African American Borderlands in the Long 19th Century

AHA Session 214
Saturday, January 9, 2016: 2:30 PM-4:30 PM
Room 304 (Hilton Atlanta, Third Floor)
Barbara Krauthamer, University of Massachusetts Amherst
The Audience

Session Abstract

This panel examines African-American borderlands in the long nineteenth century. During this century, African-American lives were transformed by forced and willful migration and the cultivation of “geopolitical literacy" that spanned slavery and freedom. Taking up Henry Bibb’s antislavery activism in the U.S-Canada border region, the participation of children of former slaveowners and freedwomen in racial destinarian emigration movement, and the gradual emergence of black Los Angeles after the Mexican War, panelists explore the role of U.S. borderlands in African-American social movements, political imagination, historical narrative, and individual subjectivity.

Ikuko Asaka’s paper examines Henry Bibb’s circulatory movements and fluid subjective formation in the antebellum U.S.-Canada border region. By studying Bibb's movements, Asaka’s paper argues that Bibb not only saw mobility as a political physical act but turned it into expressions of belonging intertwined with gender, national, and colonial meanings. Furthermore, his non-linear movements signaled the nonlinear nature of his relationship with freedom and the state, a condition necessitated by abolitionist exigencies and facilitated by the U.S.-Canada border culture.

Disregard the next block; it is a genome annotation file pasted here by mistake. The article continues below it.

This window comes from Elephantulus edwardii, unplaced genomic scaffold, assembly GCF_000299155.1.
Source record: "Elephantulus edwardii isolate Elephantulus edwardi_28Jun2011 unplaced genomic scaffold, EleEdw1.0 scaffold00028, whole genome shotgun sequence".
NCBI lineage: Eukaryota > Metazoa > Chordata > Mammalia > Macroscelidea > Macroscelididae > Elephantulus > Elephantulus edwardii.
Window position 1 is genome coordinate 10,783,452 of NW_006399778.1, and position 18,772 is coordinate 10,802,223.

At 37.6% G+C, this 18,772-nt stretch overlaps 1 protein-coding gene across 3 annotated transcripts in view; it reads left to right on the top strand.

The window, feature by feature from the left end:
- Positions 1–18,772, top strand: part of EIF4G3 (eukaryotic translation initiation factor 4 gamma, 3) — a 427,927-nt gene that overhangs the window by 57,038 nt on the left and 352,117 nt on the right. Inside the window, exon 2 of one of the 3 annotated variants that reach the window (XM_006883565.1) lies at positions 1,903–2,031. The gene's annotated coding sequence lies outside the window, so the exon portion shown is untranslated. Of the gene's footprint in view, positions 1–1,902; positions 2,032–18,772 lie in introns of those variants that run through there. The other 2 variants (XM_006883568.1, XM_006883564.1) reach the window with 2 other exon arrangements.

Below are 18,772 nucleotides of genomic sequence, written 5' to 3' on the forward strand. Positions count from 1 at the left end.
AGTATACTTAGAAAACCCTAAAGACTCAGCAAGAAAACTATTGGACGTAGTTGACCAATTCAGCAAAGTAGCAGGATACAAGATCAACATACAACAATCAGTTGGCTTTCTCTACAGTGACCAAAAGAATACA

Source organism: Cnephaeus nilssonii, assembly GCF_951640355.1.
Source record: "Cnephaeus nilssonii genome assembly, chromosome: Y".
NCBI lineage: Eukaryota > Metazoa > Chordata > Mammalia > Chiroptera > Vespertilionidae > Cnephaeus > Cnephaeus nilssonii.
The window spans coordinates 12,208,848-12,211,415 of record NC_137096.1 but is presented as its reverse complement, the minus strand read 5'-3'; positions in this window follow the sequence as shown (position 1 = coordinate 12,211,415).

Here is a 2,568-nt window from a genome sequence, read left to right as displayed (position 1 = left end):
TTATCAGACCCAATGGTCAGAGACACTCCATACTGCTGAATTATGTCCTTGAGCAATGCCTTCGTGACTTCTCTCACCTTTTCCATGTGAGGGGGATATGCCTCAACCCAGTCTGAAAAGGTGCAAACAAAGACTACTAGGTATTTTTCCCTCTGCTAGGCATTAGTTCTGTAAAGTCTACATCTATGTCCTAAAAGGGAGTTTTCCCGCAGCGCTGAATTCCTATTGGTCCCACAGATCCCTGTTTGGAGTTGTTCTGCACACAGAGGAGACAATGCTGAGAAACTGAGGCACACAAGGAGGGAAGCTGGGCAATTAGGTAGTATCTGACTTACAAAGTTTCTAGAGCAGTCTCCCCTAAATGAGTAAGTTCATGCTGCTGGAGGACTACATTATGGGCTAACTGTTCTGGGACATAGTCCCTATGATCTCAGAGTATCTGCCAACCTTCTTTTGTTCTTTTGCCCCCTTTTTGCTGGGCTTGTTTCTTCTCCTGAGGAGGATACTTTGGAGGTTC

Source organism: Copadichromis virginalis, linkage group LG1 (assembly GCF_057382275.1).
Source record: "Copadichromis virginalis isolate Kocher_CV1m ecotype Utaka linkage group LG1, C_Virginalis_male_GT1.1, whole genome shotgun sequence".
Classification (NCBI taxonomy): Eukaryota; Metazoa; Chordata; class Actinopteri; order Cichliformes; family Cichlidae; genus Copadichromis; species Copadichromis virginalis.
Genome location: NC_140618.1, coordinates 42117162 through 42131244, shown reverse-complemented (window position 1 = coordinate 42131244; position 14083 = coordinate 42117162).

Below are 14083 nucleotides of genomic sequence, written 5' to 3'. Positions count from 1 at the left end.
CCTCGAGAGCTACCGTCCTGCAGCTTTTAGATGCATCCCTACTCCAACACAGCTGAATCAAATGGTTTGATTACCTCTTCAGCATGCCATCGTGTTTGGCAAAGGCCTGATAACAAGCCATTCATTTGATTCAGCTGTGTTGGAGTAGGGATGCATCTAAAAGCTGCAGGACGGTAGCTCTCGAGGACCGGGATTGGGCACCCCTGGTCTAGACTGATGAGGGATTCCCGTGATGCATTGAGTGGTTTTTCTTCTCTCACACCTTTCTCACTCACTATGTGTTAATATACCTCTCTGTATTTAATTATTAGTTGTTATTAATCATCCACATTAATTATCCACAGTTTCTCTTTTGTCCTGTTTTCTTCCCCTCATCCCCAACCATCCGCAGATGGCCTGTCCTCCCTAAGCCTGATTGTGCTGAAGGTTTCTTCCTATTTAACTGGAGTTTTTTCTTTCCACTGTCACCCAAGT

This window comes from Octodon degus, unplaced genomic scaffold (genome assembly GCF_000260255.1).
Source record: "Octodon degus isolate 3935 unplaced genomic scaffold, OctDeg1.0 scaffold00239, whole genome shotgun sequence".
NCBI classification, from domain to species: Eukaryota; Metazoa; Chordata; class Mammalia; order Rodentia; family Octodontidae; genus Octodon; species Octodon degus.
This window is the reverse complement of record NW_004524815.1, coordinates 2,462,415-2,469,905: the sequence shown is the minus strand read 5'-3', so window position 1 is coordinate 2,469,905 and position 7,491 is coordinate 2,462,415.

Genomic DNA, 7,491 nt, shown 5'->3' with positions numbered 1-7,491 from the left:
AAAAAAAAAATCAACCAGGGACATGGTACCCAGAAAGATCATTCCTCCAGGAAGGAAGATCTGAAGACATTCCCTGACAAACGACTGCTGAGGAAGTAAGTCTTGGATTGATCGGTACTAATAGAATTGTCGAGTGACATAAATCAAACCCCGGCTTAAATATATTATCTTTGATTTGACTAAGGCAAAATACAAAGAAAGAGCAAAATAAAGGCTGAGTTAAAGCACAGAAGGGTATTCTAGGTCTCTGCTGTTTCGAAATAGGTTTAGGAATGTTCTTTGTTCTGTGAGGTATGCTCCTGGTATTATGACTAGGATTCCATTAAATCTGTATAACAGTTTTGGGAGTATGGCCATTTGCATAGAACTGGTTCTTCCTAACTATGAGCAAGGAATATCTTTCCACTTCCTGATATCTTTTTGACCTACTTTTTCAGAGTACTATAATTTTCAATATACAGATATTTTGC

Shifting from northern to southern and southwestern borderlands in the post-emancipation era, Kendra Field’s paper explores the participation of children of former slaveowners and enslaved women in racial destinarian emigration movements in the post-emancipation era. This paper suggests that the westward migration of “mulatto” freedpeople constituted a telling response to the racial revolution that accompanied the demise of Reconstruction. At the same time, the growing impossibility of this increasingly visible population was a harbinger for the racialization of southern class structure that would ultimately shape the lives of all freedpeople after Reconstruction. While the communities these men and women joined within and beyond the American West were promoted, narrated, memorialized, and ultimately historicized as exclusively “all-black” and self-consciously “domestic,” such an image stands in contrast to the racial and national realities of the period.

Shifting to the far west, Marne Campbell’s paper takes up the mythology of nineteenth-century black Los Angeles. Historians of nineteenth-century Los Angeles have frequently underscored the accomplishments of black middle class men, and how conditions for black Angelenos diverged from those in the U.S. South. Campbell’s paper instead reveals
key erasures within this narrative, including the experiences of women and working-class black Angelenos. “Considering tropes of southern history while studying blacks in western history," Tiya Miles has written, "helps us to hold firmly in mind the abiding power of racialized social formations.” Together, these papers reveal the ambiguities of regionalized spaces and the continuities and disjunctures of African-American borderlands.

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